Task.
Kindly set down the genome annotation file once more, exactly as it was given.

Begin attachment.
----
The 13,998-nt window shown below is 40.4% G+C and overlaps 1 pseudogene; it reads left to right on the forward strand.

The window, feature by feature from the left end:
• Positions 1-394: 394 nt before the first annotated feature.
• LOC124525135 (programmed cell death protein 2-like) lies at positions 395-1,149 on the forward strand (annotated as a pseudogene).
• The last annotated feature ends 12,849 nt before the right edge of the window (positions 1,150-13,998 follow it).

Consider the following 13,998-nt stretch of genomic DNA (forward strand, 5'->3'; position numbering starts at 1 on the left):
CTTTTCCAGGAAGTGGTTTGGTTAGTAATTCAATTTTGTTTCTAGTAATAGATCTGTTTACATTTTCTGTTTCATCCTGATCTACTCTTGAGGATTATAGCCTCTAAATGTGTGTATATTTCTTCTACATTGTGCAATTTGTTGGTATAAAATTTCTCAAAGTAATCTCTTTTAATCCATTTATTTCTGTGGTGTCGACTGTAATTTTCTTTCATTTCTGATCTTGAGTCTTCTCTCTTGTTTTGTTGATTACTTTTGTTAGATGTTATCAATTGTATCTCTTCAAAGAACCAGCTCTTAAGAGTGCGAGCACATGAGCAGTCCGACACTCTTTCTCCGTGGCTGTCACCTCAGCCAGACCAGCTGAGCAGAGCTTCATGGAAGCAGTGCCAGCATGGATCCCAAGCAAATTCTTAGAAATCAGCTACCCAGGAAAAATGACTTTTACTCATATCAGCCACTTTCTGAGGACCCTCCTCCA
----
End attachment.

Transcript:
The 13,998-nt window shown below is 40.4% G+C and overlaps 1 pseudogene; it reads left to right on the forward strand.

The window, feature by feature from the left end:
• Positions 1-394: 394 nt before the first annotated feature.
• LOC124525135 (programmed cell death protein 2-like) lies at positions 395-1,149 on the forward strand (annotated as a pseudogene).
• The last annotated feature ends 12,849 nt before the right edge of the window (positions 1,150-13,998 follow it).

Consider the following 13,998-nt stretch of genomic DNA (forward strand, 5'->3'; position numbering starts at 1 on the left):
CTTTTCCAGGAAGTGGTTTGGTTAGTAATTCAATTTTGTTTCTAGTAATAGATCTGTTTACATTTTCTGTTTCATCCTGATCTACTCTTGAGGATTATAGCCTCTAAATGTGTGTATATTTCTTCTACATTGTGCAATTTGTTGGTATAAAATTTCTCAAAGTAATCTCTTTTAATCCATTTATTTCTGTGGTGTCGACTGTAATTTTCTTTCATTTCTGATCTTGAGTCTTCTCTCTTGTTTTGTTGATTACTTTTGTTAGATGTTATCAATTGTATCTCTTCAAAGAACCAGCTCTTAAGAGTGCGAGCACATGAGCAGTCCGACACTCTTTCTCCGTGGCTGTCACCTCAGCCAGACCAGCTGAGCAGAGCTTCATGGAAGCAGTGCCAGCATGGATCCCAAGCAAATTCTTAGAAATCAGCTACCCAGGAAAAATGACTTTTACTCATATCAGCCACTTTCTGAGGACCCTCCTCCA